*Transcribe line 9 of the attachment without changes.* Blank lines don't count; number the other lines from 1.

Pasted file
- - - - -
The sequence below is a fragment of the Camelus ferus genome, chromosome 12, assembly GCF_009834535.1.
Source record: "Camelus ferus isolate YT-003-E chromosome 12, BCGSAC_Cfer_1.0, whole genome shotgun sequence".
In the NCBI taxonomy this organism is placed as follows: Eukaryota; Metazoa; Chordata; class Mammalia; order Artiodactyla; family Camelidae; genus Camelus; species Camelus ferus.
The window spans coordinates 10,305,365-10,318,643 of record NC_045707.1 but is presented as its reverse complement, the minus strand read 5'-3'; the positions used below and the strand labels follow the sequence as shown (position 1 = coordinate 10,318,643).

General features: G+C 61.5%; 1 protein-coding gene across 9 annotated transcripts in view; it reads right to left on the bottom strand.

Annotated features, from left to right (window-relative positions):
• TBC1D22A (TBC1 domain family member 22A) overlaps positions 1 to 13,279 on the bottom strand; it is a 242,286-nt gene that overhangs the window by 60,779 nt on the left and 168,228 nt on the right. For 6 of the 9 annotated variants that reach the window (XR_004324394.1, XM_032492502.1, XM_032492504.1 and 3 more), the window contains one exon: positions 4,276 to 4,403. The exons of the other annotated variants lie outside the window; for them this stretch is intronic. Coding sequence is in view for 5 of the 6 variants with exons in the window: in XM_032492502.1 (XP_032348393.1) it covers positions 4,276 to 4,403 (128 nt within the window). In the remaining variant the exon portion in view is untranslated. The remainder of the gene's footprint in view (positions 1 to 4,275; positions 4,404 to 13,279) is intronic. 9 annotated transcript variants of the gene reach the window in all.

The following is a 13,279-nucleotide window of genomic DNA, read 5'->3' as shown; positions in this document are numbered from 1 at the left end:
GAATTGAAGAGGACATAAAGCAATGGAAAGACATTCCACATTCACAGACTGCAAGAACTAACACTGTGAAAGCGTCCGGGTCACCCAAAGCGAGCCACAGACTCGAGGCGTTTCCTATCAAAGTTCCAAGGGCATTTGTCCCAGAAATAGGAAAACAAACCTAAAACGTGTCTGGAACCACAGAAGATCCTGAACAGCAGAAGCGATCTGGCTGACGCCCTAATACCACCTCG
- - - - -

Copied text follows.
GAATTGAAGAGGACATAAAGCAATGGAAAGACATTCCACATTCACAGACTGCAAGAACTAACACTGTGAAAGCGTCCGGGTCACCCAAAGCGAGCCACAGACTCGAGGCGTTTCCTATCAAAGTTCCAAGGGCATTTGTCCCAGAAATAGGAAAACAAACCTAAAACGTGTCTGGAACCACAGAAGATCCTGAACAGCAGAAGCGATCTGGCTGACGCCCTAATACCACCTCG